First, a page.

Lengths and areas are normally computed using Cartesian (x,y) coordinates, which is satisfactory for most purposes where small regions (under 100 kms x 100 kms) are involved. For larger areas, such as entire countries or continents, and where data are stored and manipulated in latitude/longitude form, lengths (distances) and areas should be computed using spherical or similar measures (e.g. ellipsoidal, geoidal). If one uses Cartesian calculations over large regions the results will be incorrect — for example, using the standard ArcGIS measure tool to show the distance between Cairo and Capetown on a map of Africa will give a value substantially different from the “true”, great circle distance (depending on the projection applied in ArcGIS v9.3 and above the great circle distance can be obtained if the SHIFT key is held down whilst using the measure tool). Computation of polygon areas using spherical or ellipsoidal models is complex, requiring careful numerical integration. Functions such as AREAINT in the Mapping Toolbox of MATLab provide such facilities, and the source code for the module can be inspected and amended if required. It should also be noted that in most cases only two coordinates are utilized, whereas on surfaces with variable heights three dimensional distances, areas and volumetric analysis may be more appropriate (see further, Section 4.2.3, Surface area).

In some cases GIS software products will select the appropriate calculation method based on the dataset, whilst in others (e.g. MapInfo) the option to specify Cartesian or Spherical computation may be provided where relevant. If we identify two mapped locations as having Cartesian coordinates (xi,yi) and (xj,yj) then the distance between them, dij, is simply the familiar:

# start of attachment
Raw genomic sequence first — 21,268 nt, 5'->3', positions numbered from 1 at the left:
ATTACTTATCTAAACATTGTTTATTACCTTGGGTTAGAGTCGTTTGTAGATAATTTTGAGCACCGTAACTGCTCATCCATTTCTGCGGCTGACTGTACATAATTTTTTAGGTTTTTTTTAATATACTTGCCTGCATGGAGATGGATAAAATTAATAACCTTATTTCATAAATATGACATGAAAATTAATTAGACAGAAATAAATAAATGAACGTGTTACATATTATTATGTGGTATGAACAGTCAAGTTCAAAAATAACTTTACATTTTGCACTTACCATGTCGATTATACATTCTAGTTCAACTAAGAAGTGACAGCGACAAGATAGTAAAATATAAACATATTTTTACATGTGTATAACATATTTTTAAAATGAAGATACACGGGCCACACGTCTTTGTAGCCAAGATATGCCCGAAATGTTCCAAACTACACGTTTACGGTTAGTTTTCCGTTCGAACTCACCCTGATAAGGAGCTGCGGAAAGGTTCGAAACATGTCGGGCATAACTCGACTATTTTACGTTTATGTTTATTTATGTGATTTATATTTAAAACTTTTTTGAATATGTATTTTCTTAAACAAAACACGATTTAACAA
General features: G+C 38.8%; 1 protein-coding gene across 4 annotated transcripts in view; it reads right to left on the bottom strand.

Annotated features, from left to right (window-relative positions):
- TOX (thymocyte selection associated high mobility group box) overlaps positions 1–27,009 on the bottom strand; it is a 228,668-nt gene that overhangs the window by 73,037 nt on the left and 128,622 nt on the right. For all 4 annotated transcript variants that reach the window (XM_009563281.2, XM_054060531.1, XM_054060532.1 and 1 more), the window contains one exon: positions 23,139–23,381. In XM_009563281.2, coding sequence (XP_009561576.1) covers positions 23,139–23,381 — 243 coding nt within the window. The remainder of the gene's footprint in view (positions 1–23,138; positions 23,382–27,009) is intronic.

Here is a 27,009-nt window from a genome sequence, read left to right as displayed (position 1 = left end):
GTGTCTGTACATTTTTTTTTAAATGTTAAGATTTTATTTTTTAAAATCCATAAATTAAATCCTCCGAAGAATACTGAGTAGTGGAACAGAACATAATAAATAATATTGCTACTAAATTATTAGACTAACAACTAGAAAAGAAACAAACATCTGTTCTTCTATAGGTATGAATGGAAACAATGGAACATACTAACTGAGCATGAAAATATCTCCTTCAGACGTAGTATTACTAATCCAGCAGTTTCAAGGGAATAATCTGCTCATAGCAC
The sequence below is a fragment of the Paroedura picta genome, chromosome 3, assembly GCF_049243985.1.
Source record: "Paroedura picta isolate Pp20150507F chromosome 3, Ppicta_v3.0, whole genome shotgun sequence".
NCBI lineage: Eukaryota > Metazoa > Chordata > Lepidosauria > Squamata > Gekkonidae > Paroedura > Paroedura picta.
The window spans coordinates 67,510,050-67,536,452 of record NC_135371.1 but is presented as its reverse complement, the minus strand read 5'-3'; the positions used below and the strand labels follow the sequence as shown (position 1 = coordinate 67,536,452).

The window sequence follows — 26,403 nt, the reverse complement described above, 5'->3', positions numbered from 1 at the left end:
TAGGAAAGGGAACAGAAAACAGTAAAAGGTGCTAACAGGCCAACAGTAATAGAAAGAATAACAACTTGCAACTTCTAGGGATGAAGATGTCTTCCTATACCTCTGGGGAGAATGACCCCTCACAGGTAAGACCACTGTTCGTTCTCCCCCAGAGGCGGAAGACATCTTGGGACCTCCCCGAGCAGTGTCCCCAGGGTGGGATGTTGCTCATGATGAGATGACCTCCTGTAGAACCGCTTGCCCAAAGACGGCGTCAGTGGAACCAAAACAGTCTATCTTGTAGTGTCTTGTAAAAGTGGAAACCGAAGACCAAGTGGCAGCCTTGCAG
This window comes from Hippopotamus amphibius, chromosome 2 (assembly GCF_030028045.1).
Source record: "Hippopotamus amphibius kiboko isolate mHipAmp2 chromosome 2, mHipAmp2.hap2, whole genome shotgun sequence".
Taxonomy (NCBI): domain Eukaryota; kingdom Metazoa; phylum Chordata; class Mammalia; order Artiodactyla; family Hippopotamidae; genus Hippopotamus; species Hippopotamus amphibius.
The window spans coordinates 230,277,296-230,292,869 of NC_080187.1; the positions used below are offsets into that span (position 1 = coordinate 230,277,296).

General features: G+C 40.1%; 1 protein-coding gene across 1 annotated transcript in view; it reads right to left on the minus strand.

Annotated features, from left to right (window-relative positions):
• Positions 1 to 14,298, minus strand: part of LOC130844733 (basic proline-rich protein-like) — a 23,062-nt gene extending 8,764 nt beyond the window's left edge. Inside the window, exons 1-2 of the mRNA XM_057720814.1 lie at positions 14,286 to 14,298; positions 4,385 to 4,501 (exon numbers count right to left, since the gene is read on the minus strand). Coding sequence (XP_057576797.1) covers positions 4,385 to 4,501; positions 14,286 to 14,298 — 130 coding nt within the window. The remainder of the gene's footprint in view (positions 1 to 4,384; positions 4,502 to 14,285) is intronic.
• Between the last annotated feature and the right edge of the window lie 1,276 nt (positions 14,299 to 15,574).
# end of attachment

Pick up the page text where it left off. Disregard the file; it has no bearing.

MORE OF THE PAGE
The length of a polyline or perimeter length of a polygon is then computed as the sum of the individual segments comprising the feature. Distances calculated using this formula, or the 3D equivalent, we shall denote dE, or Euclidean distance.

A straight line, l, in the x-y plane can be expressed as an equation: ax+by+c=0, where a, b and c are constants. Using this formulation the Euclidean distance of a point p(xp,yp) from this line is given by:

Within GIS the distance from a point to a line segment or set of line segments (e.g. a polyline) is frequently needed. This requires computation of one of three possible distances for each (point, line segment) pair: (i) if a line can be extended from the sample point that is orthogonal to the line segment, then the distance can be computed using the general formula dp,l provided above; (ii) and (iii) if case (i) does not apply, the sample point must lie in a position that means the closest point of the line segment is one of its two end points. The minimum of these two is taken in this instance. The process is then repeated for each part of the polyline and the minimum of all the lengths computed selected.

In spherical coordinates the (great circle) distance equation often quoted is the so-called Cosine formula:

where: R is the radius of the Earth (e.g. the average radius of the WGS84 ellipsoid); (φ,λ) pairs are the latitude and longitude values for the points under consideration; and ‑180≤λ≤180, ‑90≤φ≤90 (in degrees, although such calculations normally are computed using radians; n.b. 180 degrees=Pi radians and one radian=57.30 degrees). This formula is sensitive to computational errors in some instances (very small angular differences). A safer equation to use is the Haversine formula:

Most GIS packages do not specify how they carry out such operations, although in many cases basic computations are made using the Euclidean metric and reported in decimal degrees. Distances calculated using the Haversine formula we shall denote dS, or Spherical distance.